A D23 Comment: In Defense of Marvel
by, 08-23-2011 at 03:43 AM (1750 Views)
Here's something you don't hear from me often: a defense of Marvel Comics. This weekend, the Walt Disney company held their second biennial D23 expo, an enormous convention and promotional event about all things Disney. And since D23 only happens every other year, this is the first time Marvel Comics has been a part of the Disney empire for the party. There were two Marvel-centric events: a panel about the upcoming Avengers film, and a discussion with Chief Creative Officer Joe Quesada, where he talked about the history of Marvel Comics and the current direction of the publisher. Since then, I've heard some rather harsh criticism of the presentation from some of my fellow geeks. People -- Marvel fans who went to the expo specifically for the Quesada panel -- have said that he didn't divulge enough information about Marvel's future plans, their new plans for publishing Disney Comics, upcoming movie projects, and so forth. And I read a recap of the panel and thought about the comments. And I've got to say this: to my fellow geeks...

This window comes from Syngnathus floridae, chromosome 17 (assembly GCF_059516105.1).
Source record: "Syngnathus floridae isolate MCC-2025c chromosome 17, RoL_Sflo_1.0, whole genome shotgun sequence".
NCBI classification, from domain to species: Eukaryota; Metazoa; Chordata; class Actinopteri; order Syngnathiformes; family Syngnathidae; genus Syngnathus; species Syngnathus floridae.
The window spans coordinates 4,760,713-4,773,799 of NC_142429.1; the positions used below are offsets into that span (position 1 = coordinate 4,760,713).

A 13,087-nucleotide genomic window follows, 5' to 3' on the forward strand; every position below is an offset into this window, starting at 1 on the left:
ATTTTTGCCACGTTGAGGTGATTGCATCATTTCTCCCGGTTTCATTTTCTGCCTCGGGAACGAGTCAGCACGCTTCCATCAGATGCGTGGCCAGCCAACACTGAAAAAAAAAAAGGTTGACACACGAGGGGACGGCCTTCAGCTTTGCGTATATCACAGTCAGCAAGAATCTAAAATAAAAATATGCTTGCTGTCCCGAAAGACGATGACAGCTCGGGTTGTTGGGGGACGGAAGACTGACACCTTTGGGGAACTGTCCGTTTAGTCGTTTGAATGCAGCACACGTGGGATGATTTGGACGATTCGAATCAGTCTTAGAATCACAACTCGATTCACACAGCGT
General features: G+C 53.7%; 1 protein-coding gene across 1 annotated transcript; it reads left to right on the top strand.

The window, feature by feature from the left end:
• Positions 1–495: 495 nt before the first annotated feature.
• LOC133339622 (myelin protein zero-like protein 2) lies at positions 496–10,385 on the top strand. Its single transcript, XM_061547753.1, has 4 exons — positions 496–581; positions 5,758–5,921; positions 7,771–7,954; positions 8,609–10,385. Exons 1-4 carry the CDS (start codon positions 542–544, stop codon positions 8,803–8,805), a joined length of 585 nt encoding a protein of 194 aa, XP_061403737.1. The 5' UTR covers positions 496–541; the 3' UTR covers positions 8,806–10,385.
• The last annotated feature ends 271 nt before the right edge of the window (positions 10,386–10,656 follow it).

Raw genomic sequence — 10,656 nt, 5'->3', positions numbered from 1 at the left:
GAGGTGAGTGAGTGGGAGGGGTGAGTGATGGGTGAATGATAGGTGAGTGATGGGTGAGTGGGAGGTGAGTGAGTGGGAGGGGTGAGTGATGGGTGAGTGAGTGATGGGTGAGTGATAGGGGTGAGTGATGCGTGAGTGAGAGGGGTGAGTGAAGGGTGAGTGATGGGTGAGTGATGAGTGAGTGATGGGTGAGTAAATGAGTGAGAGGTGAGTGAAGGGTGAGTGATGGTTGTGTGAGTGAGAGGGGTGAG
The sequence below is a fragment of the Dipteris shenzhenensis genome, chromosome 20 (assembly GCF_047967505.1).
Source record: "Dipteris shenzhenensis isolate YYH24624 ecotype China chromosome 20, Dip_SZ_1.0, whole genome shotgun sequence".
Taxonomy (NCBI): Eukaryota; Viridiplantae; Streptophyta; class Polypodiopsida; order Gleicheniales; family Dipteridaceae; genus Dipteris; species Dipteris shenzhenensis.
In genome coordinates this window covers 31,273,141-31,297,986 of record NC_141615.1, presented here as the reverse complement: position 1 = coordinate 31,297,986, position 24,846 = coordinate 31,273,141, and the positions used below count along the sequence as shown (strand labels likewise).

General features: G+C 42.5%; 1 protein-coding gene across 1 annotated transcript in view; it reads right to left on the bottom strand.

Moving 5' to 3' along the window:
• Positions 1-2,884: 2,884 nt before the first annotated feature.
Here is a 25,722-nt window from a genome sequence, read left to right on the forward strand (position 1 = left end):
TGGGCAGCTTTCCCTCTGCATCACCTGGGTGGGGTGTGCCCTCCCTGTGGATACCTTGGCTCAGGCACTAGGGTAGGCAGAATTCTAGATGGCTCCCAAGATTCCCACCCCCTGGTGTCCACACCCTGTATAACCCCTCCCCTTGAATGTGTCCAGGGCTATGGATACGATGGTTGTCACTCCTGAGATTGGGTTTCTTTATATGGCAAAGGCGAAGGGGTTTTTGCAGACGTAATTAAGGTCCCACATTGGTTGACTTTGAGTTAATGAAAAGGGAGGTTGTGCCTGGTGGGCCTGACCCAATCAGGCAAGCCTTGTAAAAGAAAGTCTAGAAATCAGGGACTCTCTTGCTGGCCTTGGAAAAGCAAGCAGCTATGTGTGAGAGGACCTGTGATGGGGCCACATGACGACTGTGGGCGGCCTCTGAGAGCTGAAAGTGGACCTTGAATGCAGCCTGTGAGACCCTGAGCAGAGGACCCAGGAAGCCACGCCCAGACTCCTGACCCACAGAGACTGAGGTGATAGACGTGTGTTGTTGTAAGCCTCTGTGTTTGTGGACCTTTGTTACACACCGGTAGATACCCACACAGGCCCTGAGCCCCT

That panel wasn't for you.
D23 isn't the San Diego Comicon. It's not Wizard World or Hero's World or even Dragon*Con. D23 is an event specifically for fans of Disney.
And yes, Marvel is now part of that family, but it's a big family. A damn big family, and there isn't necessarily that much overlap between fans of Winnie-the-Pooh and Deadpool. Quesada wasn't there to do a comic convention Q&A, he was there to explain to Disney fans how Marvel Comics fits in with its new home. And for the most part, I can't complain about anything he said or how he said it. (Disclaimer: I wasn't there, but assuming the very detailed Newsarama recap I read was accurate, he did everything just fine.) Yes, Marvel is a comic book publisher, and I'm sure that when he next appears at a Wizard World or one of those other cons I mentioned it'll be business as usual. But when he's there to be a part of Disney, it's a different story, and it has to be.
And there's nothing wrong with that.